Politicians and political parties will come and go, but Grenada will always be Grenada. There will never be an ideal situation existing in our country whereby everyone would agree with all the dictates of the ruling administration, or for that matter, the views of the opposition forces of the day.
But there are times in a country’s evolution when citizens should at least try to set aside political differences for the wholesale benefit of the nation, and directly involve themselves in their own affairs, when given the opportunity to do so.
Now is such a time.
The reformation of our forty two (42) year old constitution is long overdue.
A nation’s constitution is the supreme law of the land. Its directions are incontestable, and its standing commands a position of unfettered superiority over and above any political organisation or Government administration. It is the bill of rights that people have to go to seeking justice if they ever consider that their citizens’ rights have been violated.
When Grenada was granted Independence by Great Britain back in 1974, our existing constitution was handed to us, signed sealed and delivered. It was a package that was created and fashioned by outsiders, the people who were in charge of our affairs at the time.
We had very little, if anything, to do with the drafting of those guidelines that were created in 1974 to shepherd the affairs of OUR emerging nation.
As a people we have travelled the long and winding road from slavery through colonialism into independence. In the first two dispensations we had no voice in the running of our affairs, whatsoever. Is it not time that we should have something to say about our status quo?
The fact that this document(The Constitution) needs to be upgraded in the year 2016 to better suit our contemporary needs is a no brainer, or should be, to any reasonable adult. The cry from some quarters advising people to vote NO across the board to ALL the reformation proposals is ridiculous. On the flip side, to intimate to anyone that it is compulsory that they vote YES to each and EVERY proposal in the form that it is presented, would be just as unreasonable. But vote we must.
We have heard the pros and the cons of the bills debated by various interest groups until the arguments and complaints are coming out of our ears. The proposals are on the table. The opportunity at hand to participate should be held sacrosanct by every Grenadian of voting age.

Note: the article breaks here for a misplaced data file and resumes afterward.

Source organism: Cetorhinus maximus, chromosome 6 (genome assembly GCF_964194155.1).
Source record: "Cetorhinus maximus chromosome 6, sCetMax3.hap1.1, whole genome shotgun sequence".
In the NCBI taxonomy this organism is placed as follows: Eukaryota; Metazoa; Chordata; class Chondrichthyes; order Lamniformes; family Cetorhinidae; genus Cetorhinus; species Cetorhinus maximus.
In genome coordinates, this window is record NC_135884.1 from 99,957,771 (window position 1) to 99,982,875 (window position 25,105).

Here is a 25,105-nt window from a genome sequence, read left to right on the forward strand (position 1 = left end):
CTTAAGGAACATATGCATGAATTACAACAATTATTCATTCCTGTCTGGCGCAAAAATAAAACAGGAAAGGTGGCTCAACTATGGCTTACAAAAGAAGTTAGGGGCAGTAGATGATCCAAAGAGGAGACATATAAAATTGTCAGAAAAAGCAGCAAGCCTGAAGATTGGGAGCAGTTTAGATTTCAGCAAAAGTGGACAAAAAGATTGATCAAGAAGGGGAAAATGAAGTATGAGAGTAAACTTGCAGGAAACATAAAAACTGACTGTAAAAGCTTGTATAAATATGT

This is the first occasion since our Independence that the public would be afforded the chance to make a meaningful input into the shaping of their own destinies. My advice to Grenadians is to vote as you choose to, and not be dictated to by anyone. Don’t hold your breath waiting for a wish list of proposals put together by anybody that would be completely satisfactory to each individual or every interest group in the country. It won’t happen. The sooner we accept that fact of life, and move forward, the better for all concerned.
Could more have been done to comprehensively educate grassroots Grenadians about the process? Probably, yes. Maybe Grenadian theatre groups could be contracted to put on short skits with local actors using colloquial language and relevant TV ads etc that are cleverly utilised to take advantage of the power of visual representations.
These approaches along with newspaper exposure would go a long way towards getting the reform message out there into the communities to far more people.
But lately there has been a noticeable movement by the authorities and involved social groups towards providing more public information about the forthcoming referendum.
It would be ungrateful of us to blame CRAC (which is comprised of a diverse group of local stakeholders) for every perceived shortcoming in the process.
Dr. Alexis and his committee members took on a somewhat thankless task, but succeeded in moving the constitution reform process to a point further than it had ever reached before. Attempts at constitution reform were made by earlier commissions of 1985, 2006 and 2010.
Therefore, CRAC should be saluted and commended for their efforts.
We the members of the public-at-large also have to show more maturity, and accept a measure of responsibility. Perhaps we could have made more of a concerted effort towards apprising ourselves of the facts of the referendum by attending more public meetings.
We have a habit in Grenada of sitting back, pointing fingers, and blaming everyone else for everything that has unravelled in our society. But sometimes we have to reach across the divide to help those who are trying to help us.
On October 27th 2016 a national referendum will be held in Grenada offering the public a list of proposals for the reformation of our existing constitution. All Grenadians that are eligible to vote should take the opportunity to exercise their inalienable rights by voting their choices of whether to approve or disapprove of the individual bills as presented.
Vote Yes or No as you see fit to, but vote free of will, and not because a choice is imposed upon you by any entity, whomsoever they may be.